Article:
For those looking for a good book on complex numbers, analysis, and issues with log functions a great book is Visual Complex Analysis by Needham.

It is however a math textbook for a second or third year course; it is well beyond the ‘bright high school student’ level.

Ken B: I love Needham’s book.

@Steve:

I think an idea for a post would be to discuss some outstanding math books accessible to non pure math types, with a description of who might like them: bright high schoolers, or people who took just intor calc, etc. I have recommended a number here over the past couple years.

here of the top of my head are a few

Maxfield http://www.amazon.com/Abstract-Algebra-Solution-Radicals-Mathematics/dp/0486477231/ref=sr_1_1?ie=UTF8&qid=1333637850&sr=8-1 Abels’ theorem for bright high schoolers (!!!)

Nagel, Newmann Godel’s Proof

mathematics http://www.amazon.com/Mathematics-Content-Methods-Meaning-Dover/dp/0486409163/ref=sr_1_5?ie=UTF8&qid=1333637974&sr=8-5 An old but astonishing book: top Russian mathematicians from the 50s with accessible essays on the whole subject. 1100 pages of prose.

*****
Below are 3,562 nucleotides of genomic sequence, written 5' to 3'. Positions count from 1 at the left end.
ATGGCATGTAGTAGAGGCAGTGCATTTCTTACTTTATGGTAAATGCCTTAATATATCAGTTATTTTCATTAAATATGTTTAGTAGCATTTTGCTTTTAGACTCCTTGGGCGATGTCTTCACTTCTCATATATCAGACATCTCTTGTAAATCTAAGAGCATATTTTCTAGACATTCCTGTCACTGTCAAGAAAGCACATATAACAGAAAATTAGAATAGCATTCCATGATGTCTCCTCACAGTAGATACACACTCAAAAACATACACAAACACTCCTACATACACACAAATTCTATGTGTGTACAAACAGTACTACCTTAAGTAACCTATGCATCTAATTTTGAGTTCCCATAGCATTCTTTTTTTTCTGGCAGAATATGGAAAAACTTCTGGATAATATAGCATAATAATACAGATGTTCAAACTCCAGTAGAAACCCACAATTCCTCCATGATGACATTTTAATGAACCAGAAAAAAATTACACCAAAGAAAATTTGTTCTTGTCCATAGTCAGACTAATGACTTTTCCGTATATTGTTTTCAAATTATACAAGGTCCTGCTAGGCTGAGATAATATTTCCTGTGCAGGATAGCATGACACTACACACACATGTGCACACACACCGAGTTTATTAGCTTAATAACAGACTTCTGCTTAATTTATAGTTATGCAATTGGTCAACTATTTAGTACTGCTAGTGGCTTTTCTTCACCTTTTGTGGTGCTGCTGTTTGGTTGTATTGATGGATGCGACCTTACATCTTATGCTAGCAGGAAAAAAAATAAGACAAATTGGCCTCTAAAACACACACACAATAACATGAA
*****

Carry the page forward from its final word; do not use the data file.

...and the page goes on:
Thumbs down for Maxfield’s book. I commented on this way back on a similar thread, but I think the authors spend way too much time on really simple stuff and then blow through the difficult material at the end of the book.

I thought Charles Pinter’s book was 5x better.

I think an idea for a post would be to discuss some outstanding math books accessible to non pure math typesHow non-pure you talking? Layman? Professionals in analytic fields? Engineers? Computer scientists?

And what type of math you talking?

I’d be surprised if the average layman could get much more advance than a book like A History of Pi. Here’s a list of similar type books.

Analytic professionals may be able to get into things like number theory.

But to really get to the heart of the matter of even what might be considered “easy” gets hard very quickly. To see the elegance of number theory (probably the most accessible advanced math topic because it deals with the natural numbers, something nearly everyone is familiar with) things can get very hard and very abstract pretty quickly. For example, Fermat’s last theorem is pretty easy for anyone to understand who understands what an integer exponent is.